Men's Breakfast Report, March 2009
The Men’s Breakfast Group met Saturday, March 14 with Bernard Scrogin from Lutheran Disaster Relief. Bernard had been pastor of Saint Paul’s Lutheran Church in Freeport and went to work for Lutheran Social Services a few years ago. He is now stationed in Freeport with Lutheran Disaster Relief. He is living at the Lutheran parsonage where he also conducts some of the church’s services.
His job here is to coordinate relief efforts for people who have fallen through the cracks in the system. For example, people who were helped during a previous hurricane by FEMA are not eligible for help with Ike damage unless they have insurance. However, many of these people can not afford insurance. Bernard said that about a third of the people over 65 in the county have no income other than social security. This means that when faced with food, medical and insurance bills, something has to give and it is usually insurance.
One case of this type was discussed and is being helped by the local church’s disaster relief committee and the Carpenter’s Hands, a group based in the First Methodist Church of Lake Jackson, that helps with construction and repair of housing for people in need. Many of its members are from other churches.
In our discussion we noted that most of the volunteers for most of these groups and of the churches were over fifty and that there were few younger people in the twenty-five to fifty age group coming in to replace them. This is not a matter of demographics with black churches and groups replacing the older white groups since members of the group from black churches say they are having the same problem. It was also found that outreach efforts did not have much effect; Abel Garcia’s bottled water outreach recruited one family. What was seen to have an effect was a one-on-one recruitment by church members. Ondre Waddy has been able to get a few members because he is a coach and brings in some youth who bring in their parents.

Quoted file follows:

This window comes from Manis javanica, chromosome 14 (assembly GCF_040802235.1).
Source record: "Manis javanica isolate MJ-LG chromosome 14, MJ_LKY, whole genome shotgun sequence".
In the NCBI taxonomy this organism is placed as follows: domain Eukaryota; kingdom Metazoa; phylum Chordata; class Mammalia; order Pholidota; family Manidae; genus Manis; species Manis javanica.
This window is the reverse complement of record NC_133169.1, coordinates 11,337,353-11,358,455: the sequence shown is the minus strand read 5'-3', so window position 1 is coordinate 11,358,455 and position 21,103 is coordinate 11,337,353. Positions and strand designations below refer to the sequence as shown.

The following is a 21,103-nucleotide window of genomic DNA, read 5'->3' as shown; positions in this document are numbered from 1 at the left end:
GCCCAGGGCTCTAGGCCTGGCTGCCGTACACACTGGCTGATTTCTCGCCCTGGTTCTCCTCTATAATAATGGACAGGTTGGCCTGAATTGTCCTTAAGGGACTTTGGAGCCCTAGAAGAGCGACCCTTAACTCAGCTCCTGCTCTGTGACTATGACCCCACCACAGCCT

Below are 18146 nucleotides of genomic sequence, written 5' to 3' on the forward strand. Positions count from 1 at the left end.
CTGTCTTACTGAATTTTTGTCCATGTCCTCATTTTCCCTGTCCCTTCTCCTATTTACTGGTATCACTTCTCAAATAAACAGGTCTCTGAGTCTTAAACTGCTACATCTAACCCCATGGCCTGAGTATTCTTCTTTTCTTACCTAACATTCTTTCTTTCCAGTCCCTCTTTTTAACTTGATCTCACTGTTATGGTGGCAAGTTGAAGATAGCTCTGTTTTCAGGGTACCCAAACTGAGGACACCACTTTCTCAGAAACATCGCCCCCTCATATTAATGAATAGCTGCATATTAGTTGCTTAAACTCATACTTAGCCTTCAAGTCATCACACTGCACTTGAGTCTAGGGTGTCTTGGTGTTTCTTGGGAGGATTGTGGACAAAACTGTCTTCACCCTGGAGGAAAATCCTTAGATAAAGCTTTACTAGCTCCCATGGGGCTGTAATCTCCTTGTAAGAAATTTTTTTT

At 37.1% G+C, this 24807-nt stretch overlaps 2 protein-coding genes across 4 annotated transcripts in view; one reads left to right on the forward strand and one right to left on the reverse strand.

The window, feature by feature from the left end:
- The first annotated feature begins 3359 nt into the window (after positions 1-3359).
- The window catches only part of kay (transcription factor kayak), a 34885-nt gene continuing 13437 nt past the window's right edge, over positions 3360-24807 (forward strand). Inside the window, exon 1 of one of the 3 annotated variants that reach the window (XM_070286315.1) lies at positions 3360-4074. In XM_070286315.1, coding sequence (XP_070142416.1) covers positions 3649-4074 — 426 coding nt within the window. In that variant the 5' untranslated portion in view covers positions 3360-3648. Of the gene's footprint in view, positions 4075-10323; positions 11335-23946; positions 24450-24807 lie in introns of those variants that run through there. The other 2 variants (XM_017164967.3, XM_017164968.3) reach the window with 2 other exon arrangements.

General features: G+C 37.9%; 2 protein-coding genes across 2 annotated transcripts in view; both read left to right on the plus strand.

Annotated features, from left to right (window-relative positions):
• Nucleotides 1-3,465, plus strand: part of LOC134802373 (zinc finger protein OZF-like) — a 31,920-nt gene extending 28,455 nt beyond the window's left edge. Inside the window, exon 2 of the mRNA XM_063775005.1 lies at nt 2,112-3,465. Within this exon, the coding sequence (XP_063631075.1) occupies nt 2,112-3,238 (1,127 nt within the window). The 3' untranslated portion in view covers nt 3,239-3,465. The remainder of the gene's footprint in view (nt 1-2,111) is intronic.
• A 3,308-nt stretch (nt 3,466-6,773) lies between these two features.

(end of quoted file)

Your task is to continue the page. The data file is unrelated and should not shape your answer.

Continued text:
Another topic discussed is the unpreparedness of young volunteers, especially college students. Few of them have any idea about how to use tools of any kind. This means that about one experienced adult is required for every five young volunteers, which goes back to the lack of middl-aged active members. One church that was planning to send volunteers to help with Katrina reconstruction solved this because it had a member with a sheetrock business. The church sent all its volunteers to help him install sheetrock at a house he was working on, for free, so by the time they left for their mission they were experienced.
This also brought up the topic of lack of vocational training in the high schools. It was suggested that everyone should get some minimal vocational training and that many who are not interested in college academics should get extensive training so they can get a job when they leave high school.
As usual, the men had an interesting discussion and a good breakfast. The next breakfast will be April 11 with Dan Tarver of the Freeport Economic Development Commission as the featured guest. All men are invited.